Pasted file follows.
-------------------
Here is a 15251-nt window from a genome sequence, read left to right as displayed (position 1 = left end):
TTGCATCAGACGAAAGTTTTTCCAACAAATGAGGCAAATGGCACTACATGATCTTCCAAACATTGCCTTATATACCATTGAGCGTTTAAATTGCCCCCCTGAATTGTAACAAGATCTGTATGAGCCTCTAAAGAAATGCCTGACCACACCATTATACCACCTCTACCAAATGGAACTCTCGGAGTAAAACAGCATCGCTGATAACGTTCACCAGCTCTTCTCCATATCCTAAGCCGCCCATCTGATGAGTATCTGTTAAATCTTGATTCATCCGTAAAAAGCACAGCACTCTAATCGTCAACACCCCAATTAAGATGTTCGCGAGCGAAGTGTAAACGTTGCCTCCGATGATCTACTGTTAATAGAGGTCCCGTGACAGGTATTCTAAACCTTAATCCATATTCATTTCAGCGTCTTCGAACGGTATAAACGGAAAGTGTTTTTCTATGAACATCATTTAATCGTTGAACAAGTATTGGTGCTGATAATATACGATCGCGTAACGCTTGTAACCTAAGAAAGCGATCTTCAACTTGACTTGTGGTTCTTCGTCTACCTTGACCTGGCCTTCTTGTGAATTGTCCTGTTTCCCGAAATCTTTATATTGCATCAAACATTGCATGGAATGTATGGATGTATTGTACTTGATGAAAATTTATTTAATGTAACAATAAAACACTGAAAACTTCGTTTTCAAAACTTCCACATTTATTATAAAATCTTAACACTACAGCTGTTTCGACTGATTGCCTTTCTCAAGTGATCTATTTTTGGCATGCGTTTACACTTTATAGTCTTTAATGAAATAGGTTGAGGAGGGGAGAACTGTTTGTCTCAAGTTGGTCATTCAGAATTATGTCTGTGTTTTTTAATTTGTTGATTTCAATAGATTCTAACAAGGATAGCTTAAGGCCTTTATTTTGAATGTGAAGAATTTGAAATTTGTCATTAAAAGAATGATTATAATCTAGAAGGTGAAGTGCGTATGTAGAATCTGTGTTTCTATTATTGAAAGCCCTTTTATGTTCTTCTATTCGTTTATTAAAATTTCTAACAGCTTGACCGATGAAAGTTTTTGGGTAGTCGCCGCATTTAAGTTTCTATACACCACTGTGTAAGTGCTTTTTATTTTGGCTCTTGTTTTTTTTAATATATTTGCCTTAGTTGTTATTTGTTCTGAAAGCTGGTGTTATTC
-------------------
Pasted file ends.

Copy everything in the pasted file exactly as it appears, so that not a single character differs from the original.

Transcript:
Here is a 15251-nt window from a genome sequence, read left to right as displayed (position 1 = left end):
TTGCATCAGACGAAAGTTTTTCCAACAAATGAGGCAAATGGCACTACATGATCTTCCAAACATTGCCTTATATACCATTGAGCGTTTAAATTGCCCCCCTGAATTGTAACAAGATCTGTATGAGCCTCTAAAGAAATGCCTGACCACACCATTATACCACCTCTACCAAATGGAACTCTCGGAGTAAAACAGCATCGCTGATAACGTTCACCAGCTCTTCTCCATATCCTAAGCCGCCCATCTGATGAGTATCTGTTAAATCTTGATTCATCCGTAAAAAGCACAGCACTCTAATCGTCAACACCCCAATTAAGATGTTCGCGAGCGAAGTGTAAACGTTGCCTCCGATGATCTACTGTTAATAGAGGTCCCGTGACAGGTATTCTAAACCTTAATCCATATTCATTTCAGCGTCTTCGAACGGTATAAACGGAAAGTGTTTTTCTATGAACATCATTTAATCGTTGAACAAGTATTGGTGCTGATAATATACGATCGCGTAACGCTTGTAACCTAAGAAAGCGATCTTCAACTTGACTTGTGGTTCTTCGTCTACCTTGACCTGGCCTTCTTGTGAATTGTCCTGTTTCCCGAAATCTTTATATTGCATCAAACATTGCATGGAATGTATGGATGTATTGTACTTGATGAAAATTTATTTAATGTAACAATAAAACACTGAAAACTTCGTTTTCAAAACTTCCACATTTATTATAAAATCTTAACACTACAGCTGTTTCGACTGATTGCCTTTCTCAAGTGATCTATTTTTGGCATGCGTTTACACTTTATAGTCTTTAATGAAATAGGTTGAGGAGGGGAGAACTGTTTGTCTCAAGTTGGTCATTCAGAATTATGTCTGTGTTTTTTAATTTGTTGATTTCAATAGATTCTAACAAGGATAGCTTAAGGCCTTTATTTTGAATGTGAAGAATTTGAAATTTGTCATTAAAAGAATGATTATAATCTAGAAGGTGAAGTGCGTATGTAGAATCTGTGTTTCTATTATTGAAAGCCCTTTTATGTTCTTCTATTCGTTTATTAAAATTTCTAACAGCTTGACCGATGAAAGTTTTTGGGTAGTCGCCGCATTTAAGTTTCTATACACCACTGTGTAAGTGCTTTTTATTTTGGCTCTTGTTTTTTTTAATATATTTGCCTTAGTTGTTATTTGTTCTGAAAGCTGGTGTTATTC